Announcement

Collapse
No announcement yet.

overpaid wages to teminated employees

Collapse
This topic is closed.
X
X
  • Filter
  • Time
  • Show
Clear All
new posts

  • overpaid wages to teminated employees

    Does a terminated employee in California have to repay wages overpaid in error?
    If so, where can I find backup to this response?
    Thank you

  • #2
    Of course an employee in any state has to repay wages paid in error.

    How about you showing me something that says you're allowed to keep money you haven't earned and are not owed as long as it's someone else's mistake?
    The above answer, whatever it is, assumes that no legally binding and enforceable contract or CBA says otherwise. If it does, then the terms of the contract or CBA apply.

    Comment


    • #3
      overpaid wages to terminated employees.

      I'm not the employee.
      I'm trying to find out the state law regarding overpayments for terminated employees. I'm looking for backup to put in our procedures.
      Thank you

      Comment


      • #4
        Sorry, I realized after the fact from your screen name that you must be the employer. We get that question from the employee a lot, and it irritates me how many people want "proof" of what should be an ethical, legal, and moral no-brainer. Keeping money that you did not earn and are not owed that you received in error is called stealing.

        I doubt that you will find a statute that spells out that an overpaid employee must pay it back. And since you're in CA, I believe there is a prohibition against your making payroll deductions. However, there is case law (though I'd have to do a search to find it off hand) giving you permission to require the employee to repay you, or for you to sue him if he does not. I don't have the case law handy, though; someone else might.
        The above answer, whatever it is, assumes that no legally binding and enforceable contract or CBA says otherwise. If it does, then the terms of the contract or CBA apply.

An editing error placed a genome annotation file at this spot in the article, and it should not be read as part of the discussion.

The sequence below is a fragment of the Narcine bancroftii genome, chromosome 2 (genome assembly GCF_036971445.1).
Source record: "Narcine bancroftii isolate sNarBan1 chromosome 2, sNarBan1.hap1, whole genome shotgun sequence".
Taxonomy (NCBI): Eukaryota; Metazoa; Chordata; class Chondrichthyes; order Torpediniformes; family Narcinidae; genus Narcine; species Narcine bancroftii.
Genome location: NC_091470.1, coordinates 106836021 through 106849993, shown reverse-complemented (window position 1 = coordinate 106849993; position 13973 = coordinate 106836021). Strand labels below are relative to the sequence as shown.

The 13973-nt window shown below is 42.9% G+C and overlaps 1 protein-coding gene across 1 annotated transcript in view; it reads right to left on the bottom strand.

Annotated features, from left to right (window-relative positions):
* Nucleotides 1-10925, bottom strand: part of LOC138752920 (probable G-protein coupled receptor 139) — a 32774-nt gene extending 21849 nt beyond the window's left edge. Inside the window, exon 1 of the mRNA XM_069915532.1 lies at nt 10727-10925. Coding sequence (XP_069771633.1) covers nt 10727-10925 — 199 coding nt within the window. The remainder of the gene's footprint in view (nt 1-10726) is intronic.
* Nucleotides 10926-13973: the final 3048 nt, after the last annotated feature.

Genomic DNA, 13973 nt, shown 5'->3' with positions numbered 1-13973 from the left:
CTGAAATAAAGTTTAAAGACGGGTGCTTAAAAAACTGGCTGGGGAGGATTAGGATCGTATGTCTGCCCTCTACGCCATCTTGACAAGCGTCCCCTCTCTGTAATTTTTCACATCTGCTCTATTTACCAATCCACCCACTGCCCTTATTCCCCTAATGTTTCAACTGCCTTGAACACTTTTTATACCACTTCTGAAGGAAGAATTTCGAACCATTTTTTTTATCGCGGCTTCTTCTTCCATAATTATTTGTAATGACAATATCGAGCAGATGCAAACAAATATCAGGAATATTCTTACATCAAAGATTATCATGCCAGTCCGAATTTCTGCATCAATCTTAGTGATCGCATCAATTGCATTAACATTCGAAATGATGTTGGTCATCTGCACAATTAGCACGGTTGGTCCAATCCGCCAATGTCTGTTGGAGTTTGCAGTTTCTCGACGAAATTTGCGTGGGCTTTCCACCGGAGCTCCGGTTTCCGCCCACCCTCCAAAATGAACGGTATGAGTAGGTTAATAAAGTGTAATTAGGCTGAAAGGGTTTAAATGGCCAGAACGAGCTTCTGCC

Comment


        • #5
          overpaid wages to terminated employees

          Thank you for getting back to me.
          This is truly a question that no one seems to be able to answer as we're looking for backup.
          I agree it is a matter of ethics but sometimes that is not important to the employee.

          Comment


          • #6
            You might want to do a search on this forum as I believe the case law that would give you the back up was discussed earlier.

            But you might want to use the same technique I did when I thought you were the employee; if someone asks you for proof that they have to repay an overpayment, tell them it's not up to you to provide proof that they have to pay - it's up to them to provide proof that they do not.
            The above answer, whatever it is, assumes that no legally binding and enforceable contract or CBA says otherwise. If it does, then the terms of the contract or CBA apply.

            Comment


            • #7
              Or, since the employee is already gone, you can sue.
              I don't respond to Private Messages unless the moderator specifically refers you to me for that purpose. Thank you.

              Comment


              • #8
                Short answer (as previously stated) is that you have to sue to recovery the money. I can give you the case law on why you need to sue. The following is from the CA DLSE manual.

                11.1.3 Deductions From Wages. The courts in California and the United States Supreme Court have held that deductions from wages in effect allow an employer a self-help remedy which is illegal. (Sniadach v. Family Finance, 395 U.S. 337 (1969) California law was changed in 1970 to conform the law to the holding in Sniadach. (See C.C.P. § 487.020(c)) See also Randone v. Appellate Department (1971) 5 Cal.3d 536 and CSEA v. State of California (1988) 198 Cal.App.3d 374; 243 Cal.Rptr. 602.

                11.2 Employer May Not Collect Or Receive Wages Paid Employee. Labor Code § 221 prohibits an employer from recovering wages paid. This provision prohibits an employer from receiving from an employee any wage paid by the employer to the employee either by deduction or recovery after payment of the wage. “It shall be unlawful for any employer to collect or receive from an employee any part of wages theretofore paid by said employer to said employee.”
                "Reality is that which, when you stop believing in it, doesn't go away".
                Philip K. **** (1928-1982)

                Comment

                Working...
                X